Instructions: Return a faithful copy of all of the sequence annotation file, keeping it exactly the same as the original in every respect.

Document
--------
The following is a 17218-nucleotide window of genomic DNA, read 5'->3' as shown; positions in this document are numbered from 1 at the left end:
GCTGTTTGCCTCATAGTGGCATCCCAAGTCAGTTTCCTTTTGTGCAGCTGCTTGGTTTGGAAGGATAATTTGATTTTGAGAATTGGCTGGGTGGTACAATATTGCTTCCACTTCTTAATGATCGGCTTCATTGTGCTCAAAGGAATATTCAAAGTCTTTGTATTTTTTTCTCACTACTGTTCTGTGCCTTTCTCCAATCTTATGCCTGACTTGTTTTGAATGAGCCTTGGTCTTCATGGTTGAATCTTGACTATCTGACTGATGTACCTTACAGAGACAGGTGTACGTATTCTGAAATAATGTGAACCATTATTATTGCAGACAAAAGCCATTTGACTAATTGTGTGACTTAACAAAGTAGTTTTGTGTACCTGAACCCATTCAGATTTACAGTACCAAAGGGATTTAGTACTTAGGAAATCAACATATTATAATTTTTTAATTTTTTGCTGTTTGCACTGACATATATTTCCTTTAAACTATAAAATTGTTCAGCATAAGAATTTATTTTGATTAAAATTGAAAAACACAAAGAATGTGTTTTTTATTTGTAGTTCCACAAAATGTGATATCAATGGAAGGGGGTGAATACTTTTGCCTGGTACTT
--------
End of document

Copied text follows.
The following is a 17218-nucleotide window of genomic DNA, read 5'->3' as shown; positions in this document are numbered from 1 at the left end:
GCTGTTTGCCTCATAGTGGCATCCCAAGTCAGTTTCCTTTTGTGCAGCTGCTTGGTTTGGAAGGATAATTTGATTTTGAGAATTGGCTGGGTGGTACAATATTGCTTCCACTTCTTAATGATCGGCTTCATTGTGCTCAAAGGAATATTCAAAGTCTTTGTATTTTTTTCTCACTACTGTTCTGTGCCTTTCTCCAATCTTATGCCTGACTTGTTTTGAATGAGCCTTGGTCTTCATGGTTGAATCTTGACTATCTGACTGATGTACCTTACAGAGACAGGTGTACGTATTCTGAAATAATGTGAACCATTATTATTGCAGACAAAAGCCATTTGACTAATTGTGTGACTTAACAAAGTAGTTTTGTGTACCTGAACCCATTCAGATTTACAGTACCAAAGGGATTTAGTACTTAGGAAATCAACATATTATAATTTTTTAATTTTTTGCTGTTTGCACTGACATATATTTCCTTTAAACTATAAAATTGTTCAGCATAAGAATTTATTTTGATTAAAATTGAAAAACACAAAGAATGTGTTTTTTATTTGTAGTTCCACAAAATGTGATATCAATGGAAGGGGGTGAATACTTTTGCCTGGTACTT